Windscreen viper: Terrified driver returns to her car to find a HUGE snake curled up on the glass
- Queensland woman shocked to discover a two-metre carpet python on her car
- The scaly intruder had made itself at home by curling up on the windscreen
- Snake handler explained the reptile was enjoying the warmth of the engine
A Queensland woman has been left shocked after discovering a two metre carpet python had taken up residence on her car windscreen.
The horrified resident had been planning a trip to the shops before she was confronted with the intruder in Birtinya on Sunday.
Snake handler Stuart McKenzie from Sunshine Coast Snake Catchers arrived at the apartment block to relocate the brazen reptile.
Snake handler Stuart McKenzie said it wasn’t often a snake was found on a car windshield
The two-metre carpet python had most likely been enjoying the warmth from the car engine
‘The lady has been frantic and called management, she basically nearly had a heart attack’, he said.
In footage captured of the relocation, the large carpet python is seen curled up on top of the vehicle’s windscreen wipers.
McKenzie explains the sleepy snake was most likely taking in the residual warmth of the engine after the car was previously parked.
‘Definitely not what you expect when you come down to your car to go out to the shops’, the handler says.
As the handler removed the snake from the windshield, the python is seen wrapping it’s tail around one of the windscreen wipers
As McKenzie pulls the snake from the windshield, the python wraps it’s tail around one of the windscreen wipers, reluctant to leave it’s cozy spot.
The handler released the friendly python back into surrounding bushland, explaining it wasn’t often he received calls about a snake on a windshield.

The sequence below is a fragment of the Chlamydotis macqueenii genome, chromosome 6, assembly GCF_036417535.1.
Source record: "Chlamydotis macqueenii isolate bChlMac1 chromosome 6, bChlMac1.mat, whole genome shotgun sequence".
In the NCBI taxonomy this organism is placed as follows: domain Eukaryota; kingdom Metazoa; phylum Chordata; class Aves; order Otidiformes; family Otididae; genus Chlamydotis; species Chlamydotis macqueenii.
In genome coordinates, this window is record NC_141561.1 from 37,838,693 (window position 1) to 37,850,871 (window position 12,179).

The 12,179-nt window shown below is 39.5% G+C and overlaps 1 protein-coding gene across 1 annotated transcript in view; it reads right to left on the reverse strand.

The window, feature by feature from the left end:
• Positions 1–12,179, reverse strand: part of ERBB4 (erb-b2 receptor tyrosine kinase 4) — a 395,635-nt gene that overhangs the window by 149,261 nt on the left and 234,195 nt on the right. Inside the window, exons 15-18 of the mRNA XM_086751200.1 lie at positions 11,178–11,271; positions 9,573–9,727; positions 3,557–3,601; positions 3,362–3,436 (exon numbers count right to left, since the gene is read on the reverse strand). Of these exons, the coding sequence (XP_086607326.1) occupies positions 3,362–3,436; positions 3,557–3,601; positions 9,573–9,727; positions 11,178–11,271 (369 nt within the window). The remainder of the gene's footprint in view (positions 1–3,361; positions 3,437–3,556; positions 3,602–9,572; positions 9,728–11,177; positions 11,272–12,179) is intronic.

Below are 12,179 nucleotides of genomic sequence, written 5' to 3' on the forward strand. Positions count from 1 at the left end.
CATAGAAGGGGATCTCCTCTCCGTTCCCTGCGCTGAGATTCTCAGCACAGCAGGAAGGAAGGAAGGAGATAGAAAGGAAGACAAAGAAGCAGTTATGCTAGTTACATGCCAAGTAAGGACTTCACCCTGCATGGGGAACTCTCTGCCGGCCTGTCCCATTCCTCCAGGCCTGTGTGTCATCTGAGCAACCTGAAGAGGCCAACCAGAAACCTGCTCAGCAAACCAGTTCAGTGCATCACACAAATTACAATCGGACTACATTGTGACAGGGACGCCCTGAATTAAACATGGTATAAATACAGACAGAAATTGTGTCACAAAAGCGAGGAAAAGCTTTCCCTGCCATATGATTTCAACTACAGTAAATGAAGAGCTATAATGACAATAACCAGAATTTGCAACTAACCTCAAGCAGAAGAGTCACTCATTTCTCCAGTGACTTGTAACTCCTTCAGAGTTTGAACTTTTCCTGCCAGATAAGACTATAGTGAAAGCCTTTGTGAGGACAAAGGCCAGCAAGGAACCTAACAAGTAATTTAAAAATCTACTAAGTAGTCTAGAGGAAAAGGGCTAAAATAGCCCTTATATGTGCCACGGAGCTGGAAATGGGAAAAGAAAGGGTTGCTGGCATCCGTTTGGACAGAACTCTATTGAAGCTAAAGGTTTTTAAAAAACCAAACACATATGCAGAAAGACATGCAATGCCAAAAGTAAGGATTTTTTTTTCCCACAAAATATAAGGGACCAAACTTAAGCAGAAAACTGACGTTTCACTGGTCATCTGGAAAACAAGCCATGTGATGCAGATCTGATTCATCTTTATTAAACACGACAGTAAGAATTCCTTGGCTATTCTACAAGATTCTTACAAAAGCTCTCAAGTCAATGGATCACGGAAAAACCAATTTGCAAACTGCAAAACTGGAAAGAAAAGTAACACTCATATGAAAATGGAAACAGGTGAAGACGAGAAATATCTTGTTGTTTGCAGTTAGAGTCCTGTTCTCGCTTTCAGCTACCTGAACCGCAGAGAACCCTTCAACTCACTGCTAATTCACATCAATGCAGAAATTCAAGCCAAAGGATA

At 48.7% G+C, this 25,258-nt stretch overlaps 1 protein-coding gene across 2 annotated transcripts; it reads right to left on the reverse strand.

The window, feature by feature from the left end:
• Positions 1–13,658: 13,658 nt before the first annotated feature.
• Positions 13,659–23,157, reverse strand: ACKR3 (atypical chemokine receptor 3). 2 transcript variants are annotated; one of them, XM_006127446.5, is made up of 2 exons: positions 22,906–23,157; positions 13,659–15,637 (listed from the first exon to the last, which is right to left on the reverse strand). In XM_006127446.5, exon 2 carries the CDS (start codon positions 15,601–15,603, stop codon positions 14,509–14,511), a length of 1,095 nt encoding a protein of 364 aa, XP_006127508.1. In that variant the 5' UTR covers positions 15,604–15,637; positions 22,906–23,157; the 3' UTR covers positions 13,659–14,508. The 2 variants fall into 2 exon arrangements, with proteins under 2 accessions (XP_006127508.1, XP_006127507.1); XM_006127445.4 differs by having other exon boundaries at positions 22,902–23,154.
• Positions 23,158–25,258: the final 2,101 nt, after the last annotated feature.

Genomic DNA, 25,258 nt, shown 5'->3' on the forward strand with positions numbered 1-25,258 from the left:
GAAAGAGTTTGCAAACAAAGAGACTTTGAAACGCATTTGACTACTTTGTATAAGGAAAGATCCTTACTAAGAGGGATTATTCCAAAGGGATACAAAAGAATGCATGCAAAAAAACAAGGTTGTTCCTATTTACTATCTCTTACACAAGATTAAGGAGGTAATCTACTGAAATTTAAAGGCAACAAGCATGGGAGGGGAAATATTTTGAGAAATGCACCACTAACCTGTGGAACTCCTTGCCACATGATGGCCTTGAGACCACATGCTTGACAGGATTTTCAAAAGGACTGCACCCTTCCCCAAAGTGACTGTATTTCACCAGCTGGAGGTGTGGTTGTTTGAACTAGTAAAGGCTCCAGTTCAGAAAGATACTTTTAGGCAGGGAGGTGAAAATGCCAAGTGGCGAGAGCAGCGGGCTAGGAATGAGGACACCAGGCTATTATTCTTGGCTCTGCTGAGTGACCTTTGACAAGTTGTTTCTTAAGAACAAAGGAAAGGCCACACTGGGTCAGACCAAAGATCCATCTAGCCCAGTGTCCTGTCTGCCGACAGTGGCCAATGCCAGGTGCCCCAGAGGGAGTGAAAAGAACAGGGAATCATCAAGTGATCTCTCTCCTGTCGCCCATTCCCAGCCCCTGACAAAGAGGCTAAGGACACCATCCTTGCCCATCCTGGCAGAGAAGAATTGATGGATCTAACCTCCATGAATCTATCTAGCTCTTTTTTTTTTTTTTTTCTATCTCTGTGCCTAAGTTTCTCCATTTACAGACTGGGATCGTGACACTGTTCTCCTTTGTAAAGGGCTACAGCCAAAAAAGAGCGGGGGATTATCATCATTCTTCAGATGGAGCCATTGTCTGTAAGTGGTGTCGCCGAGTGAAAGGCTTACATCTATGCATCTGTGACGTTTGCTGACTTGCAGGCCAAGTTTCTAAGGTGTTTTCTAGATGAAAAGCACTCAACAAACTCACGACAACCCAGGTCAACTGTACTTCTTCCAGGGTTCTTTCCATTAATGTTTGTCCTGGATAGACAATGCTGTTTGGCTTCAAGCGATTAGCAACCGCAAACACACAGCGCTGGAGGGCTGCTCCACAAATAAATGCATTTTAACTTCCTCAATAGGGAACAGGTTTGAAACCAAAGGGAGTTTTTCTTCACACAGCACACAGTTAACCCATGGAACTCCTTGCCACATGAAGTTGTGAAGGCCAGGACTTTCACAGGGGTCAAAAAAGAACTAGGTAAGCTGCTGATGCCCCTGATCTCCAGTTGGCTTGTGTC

‘The season is really ramping up, plenty of snakes on the move at the moment as the weather is ideal for them’, McKenzie explained.
‘Males are out there trying to look for females and bumping into other males and biffing it out.’
McKenzie released the python back into surrounding bushland, urging residents to keep an eye out for snakes in their homes, businesses and the wild
The handler urged residents to keep an eye out for any snakes on the move around their homes, businesses and the wild.
Facebook users flocked to the comments section of the video to share their distaste for the large python.
‘I wouldn’t have been able to go to work, as I’d have had a heart attack’, one shared.
‘What the hell, aren’t they meant to be hibernating’, another commented.
‘This is why I always keep my windows shut’, a third user advised.
HOW TO STAY SAFE DURING SNAKE SEASON
Remove any debris or woodpiles, cut back long grass and shrubbery, remove leaf litter and block any holes around the outside of your house that may look like a safe spot to hide
Keep pests under control. Rodents are a good food source for snakes – less food means less snakes.
Keep bird aviaries and chook pens secure, clean and free of rodents. Ensure you have a fine mesh or shade cloth around the outside of any aviary so our snake friends don’t get stuck in the wire.
If possible, keep cats inside and snake avoidance training for dogs can literally be a life saver.
Call a professional. Never attempt to catch or kill a snake. This is illegal and snakes are incredibly important to the local ecosystem.
Source: National Geographic